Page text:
Napolitano: Secret Service Scandal Was Isolated Event

Homeland Security Secretary Janet Napolitano appeared before the Senate Judiciary Committee on Wednesday. It was the first opportunity for senators to inquire about the Secret Service scandal that happened during President Obama's trip to Colombia.

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ROBERT SIEGEL, HOST:

From NPR News, this is ALL THINGS CONSIDERED. I'm Robert Siegel. The message today from Homeland Security Secretary Janet Napolitano: President Obama was never put at risk by the misconduct of Secret Service employees ahead of his visit to Colombia this month. Napolitano's appearance before the Senate Judiciary Committee gave senators their first chance to publicly question an administration official about this scandal.

But as NPR's Tamara Keith reports, one, big question remains unanswered.

TAMARA KEITH, BYLINE: Was this incident involving heavy drinking and prostitutes a symptom of a larger discipline problem in the Secret Service, or a one-off mistake? That's what a lot of senators wanted to know, including South Carolina Republican Lindsey Graham.

SEN. LINDSEY GRAHAM: The likelihood that this was the first and only time that such behavior occurred - do you think that's great or not so great?

SECRETARY JANET NAPOLITANO: Well, I think part of our investigation is confirming that this was an aberration - or not.

KEITH: Graham didn't stop there, pushing Napolitano further.

GRAHAM: We're lucky to have found out about this. If there hadn't been an argument between one of the agents and - I guess a prostitute, for lack of a better word, about money, we'd probably have never known about this.

KEITH: Graham said he thinks there's a discipline problem. Napolitano said so far, the investigation hasn't turned up evidence of other similar incidents.

NAPOLITANO: Over the past two and a half years, the Secret Service Office of Professional Responsibility has not received any such complaint.

KEITH: And over that time, she said the Secret Service has provided protection on more than 900 foreign trips, and 13,000 domestic trips.

NAPOLITANO: We are going to get to the bottom of this. We are going to make sure that standards and training, if they need to be tightened up, are tightened. And we have moved with great speed to deal, in a disciplinary fashion, with the 12 agents involved.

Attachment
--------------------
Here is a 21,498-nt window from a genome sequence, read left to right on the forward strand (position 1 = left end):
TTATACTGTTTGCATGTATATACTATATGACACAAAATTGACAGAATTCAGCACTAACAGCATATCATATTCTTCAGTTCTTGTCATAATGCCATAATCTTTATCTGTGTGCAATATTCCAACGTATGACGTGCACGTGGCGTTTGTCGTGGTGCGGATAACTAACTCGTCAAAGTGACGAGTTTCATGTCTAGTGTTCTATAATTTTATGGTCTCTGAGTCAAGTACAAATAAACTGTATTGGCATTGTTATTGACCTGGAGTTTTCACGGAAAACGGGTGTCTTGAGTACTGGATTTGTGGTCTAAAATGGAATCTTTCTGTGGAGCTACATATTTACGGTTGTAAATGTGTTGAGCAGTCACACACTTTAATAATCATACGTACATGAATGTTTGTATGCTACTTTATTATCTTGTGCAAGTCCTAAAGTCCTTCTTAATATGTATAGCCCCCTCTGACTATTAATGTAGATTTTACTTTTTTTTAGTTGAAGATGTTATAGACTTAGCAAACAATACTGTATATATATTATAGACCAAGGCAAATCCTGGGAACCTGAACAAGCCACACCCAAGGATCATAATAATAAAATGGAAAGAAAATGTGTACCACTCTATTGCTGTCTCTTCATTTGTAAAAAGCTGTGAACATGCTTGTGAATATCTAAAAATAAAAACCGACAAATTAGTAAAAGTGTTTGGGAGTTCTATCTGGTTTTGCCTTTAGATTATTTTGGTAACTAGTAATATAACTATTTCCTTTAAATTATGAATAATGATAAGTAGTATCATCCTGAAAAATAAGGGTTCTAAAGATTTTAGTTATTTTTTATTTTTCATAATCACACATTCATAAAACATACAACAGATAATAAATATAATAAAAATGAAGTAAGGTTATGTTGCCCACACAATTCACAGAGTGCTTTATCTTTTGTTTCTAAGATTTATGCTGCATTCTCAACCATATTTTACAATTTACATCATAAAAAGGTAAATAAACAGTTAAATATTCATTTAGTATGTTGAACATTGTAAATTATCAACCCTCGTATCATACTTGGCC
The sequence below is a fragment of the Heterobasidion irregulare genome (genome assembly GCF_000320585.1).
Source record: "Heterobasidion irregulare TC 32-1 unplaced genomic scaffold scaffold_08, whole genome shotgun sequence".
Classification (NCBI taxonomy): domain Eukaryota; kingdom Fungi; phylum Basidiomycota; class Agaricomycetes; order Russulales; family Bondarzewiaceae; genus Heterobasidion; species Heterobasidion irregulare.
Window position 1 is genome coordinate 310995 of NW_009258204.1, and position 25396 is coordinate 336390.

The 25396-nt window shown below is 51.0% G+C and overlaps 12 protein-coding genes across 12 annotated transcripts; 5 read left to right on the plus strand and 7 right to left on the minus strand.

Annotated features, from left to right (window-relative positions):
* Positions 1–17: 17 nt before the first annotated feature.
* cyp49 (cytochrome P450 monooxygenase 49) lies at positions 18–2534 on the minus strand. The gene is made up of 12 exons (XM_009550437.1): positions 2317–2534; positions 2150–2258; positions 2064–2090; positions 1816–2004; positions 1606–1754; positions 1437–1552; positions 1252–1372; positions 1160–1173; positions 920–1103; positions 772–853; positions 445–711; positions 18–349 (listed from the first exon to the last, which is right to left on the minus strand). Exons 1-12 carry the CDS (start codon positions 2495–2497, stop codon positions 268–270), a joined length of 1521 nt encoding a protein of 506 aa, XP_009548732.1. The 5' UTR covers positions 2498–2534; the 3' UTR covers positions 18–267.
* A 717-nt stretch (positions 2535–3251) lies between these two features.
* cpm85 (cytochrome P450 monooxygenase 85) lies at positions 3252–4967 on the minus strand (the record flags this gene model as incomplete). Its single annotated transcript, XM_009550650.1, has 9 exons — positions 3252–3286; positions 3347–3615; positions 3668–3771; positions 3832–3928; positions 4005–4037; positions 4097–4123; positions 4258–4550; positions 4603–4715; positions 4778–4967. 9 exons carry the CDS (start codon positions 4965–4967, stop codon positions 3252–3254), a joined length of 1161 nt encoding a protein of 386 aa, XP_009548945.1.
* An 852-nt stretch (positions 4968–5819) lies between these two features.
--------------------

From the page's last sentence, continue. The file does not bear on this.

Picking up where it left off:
KEITH: By last night, eight Secret Service employees had either decided to resign or retire. Three had been cleared of serious misconduct, and the agency was moving to permanently revoke the security clearance of another. A separate investigation is ongoing into a dozen military personnel also implicated. When it came to another question on many senators' minds - was the president put in danger because Secret Service employees brought prostitutes back to their rooms? - Napolitano's answer was emphatic.

NAPOLITANO: The answer is no. There was no risk to the president.

KEITH: Sensitive information wasn't compromised, either, she said. Sen. Sheldon Whitehouse, a Democrat from Rhode Island, expressed concerns about what could have happened.

SEN. SHELDON WHITEHOUSE: I'm not saying that it did, but it seems like it's the kind of behavior that would render an agent vulnerable to blackmail and influence, if criminal networks and foreign intelligence services were aware of it. And that is a potential avenue for compromise of the president's security.

KEITH: Napolitano said it didn't happen.

NAPOLITANO: The first question I posed to the director was, was there any breach to the president's security in this instance? And the answer was no.

WHITEHOUSE: But there was a risk of breach along those lines if those connections existed, correct?

NAPOLITANO: There may be a risk, and that's why this behavior cannot be tolerated.

KEITH: The director she mentions is Secret Service Director Mark Sullivan, who she says has her full confidence - and that of the president. Elijah Cummings is a Democratic member of the House Oversight Committee from Maryland, who's been getting regular briefings from the director. He says Sullivan is taking a hard look at the agency's rules of conduct, and is even considering instituting a curfew.

REP. ELIJAH CUMMINGS: I mean, if you've got football players and baseball players who are subjected to a curfew, I think it just makes sense that if people are going to be guarding the leader of the free world, that they be on their P's and Q's.

KEITH: And if there had been a curfew, he says this scandal might have been avoided. Tamara Keith, NPR News, the Capitol.

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